Damon’s character is patently European in conception; more importantly, China wants a big Hollywood star in the role as much as Hollywood does. Like Chinese chefs in America in the early 20th century with one menu for Chinese patrons and a second Westernized menu to lure in American patrons, The Great Wall’s Chinese backers want to craft a film that’s Western enough to draw the crowd that might show up for, say, a Planet of the Apes movie to a spectacle about a elite Chinese fighting unit called the Nameless Order that defends China’s Great Wall against a horde of nasty monsters who could destroy the world if they breach the wall.
If that makes The Great Wall sound less like a cross-cultural artistic collaboration than a corporate-driven commodity with a whiff of nationalistic propaganda, well, bingo.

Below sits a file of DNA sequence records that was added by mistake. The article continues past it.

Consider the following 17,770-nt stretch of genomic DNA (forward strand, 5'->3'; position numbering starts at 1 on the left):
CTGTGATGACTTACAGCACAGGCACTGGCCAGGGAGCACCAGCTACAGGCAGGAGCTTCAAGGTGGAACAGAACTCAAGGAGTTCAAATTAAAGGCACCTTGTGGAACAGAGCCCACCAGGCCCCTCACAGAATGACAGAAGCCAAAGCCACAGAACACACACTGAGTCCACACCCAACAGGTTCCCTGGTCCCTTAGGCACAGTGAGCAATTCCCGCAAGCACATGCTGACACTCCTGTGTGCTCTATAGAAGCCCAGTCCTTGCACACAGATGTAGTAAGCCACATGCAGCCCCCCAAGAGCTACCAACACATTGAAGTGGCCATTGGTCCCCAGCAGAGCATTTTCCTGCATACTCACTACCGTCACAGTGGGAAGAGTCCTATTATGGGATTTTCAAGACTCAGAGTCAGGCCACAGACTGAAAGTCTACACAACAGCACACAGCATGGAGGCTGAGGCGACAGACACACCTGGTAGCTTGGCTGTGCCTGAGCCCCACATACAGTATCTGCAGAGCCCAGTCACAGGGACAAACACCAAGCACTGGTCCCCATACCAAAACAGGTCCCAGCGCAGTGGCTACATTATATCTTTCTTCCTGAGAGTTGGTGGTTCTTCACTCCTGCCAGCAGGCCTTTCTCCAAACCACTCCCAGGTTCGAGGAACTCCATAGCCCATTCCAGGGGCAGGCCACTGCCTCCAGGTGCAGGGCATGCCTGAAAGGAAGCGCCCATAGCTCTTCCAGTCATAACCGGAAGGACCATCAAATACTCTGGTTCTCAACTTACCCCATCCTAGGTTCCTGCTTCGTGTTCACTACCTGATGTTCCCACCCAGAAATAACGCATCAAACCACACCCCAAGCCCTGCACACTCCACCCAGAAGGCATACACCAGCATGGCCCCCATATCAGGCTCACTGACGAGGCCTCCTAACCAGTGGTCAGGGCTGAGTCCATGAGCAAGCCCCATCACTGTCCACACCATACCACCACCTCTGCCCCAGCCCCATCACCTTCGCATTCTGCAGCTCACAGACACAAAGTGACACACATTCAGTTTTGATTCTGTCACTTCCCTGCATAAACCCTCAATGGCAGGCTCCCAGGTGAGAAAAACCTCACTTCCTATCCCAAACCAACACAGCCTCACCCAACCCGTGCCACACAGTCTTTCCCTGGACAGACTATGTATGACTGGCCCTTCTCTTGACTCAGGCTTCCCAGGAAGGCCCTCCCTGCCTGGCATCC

That doesn’t make it worse than a typical Hollywood spectacle. Visually, at least, Zhang fills the screen with color and grace and energy, a welcome contrast to the visual leadenness of so many Hollywood blockbuster-style films.
The Nameless Order combine a level of superhuman discipline and acrobatic combat acumen comparable to Peter Jackson’s elves with flamboyant color coordination by division reminiscent of the color-coded armies in Akira Kurosawa’s Ran. Among other things, there’s also a climactic sequence set in a stained-glass windowed tower that’s lit like no other action sequence I’ve ever seen.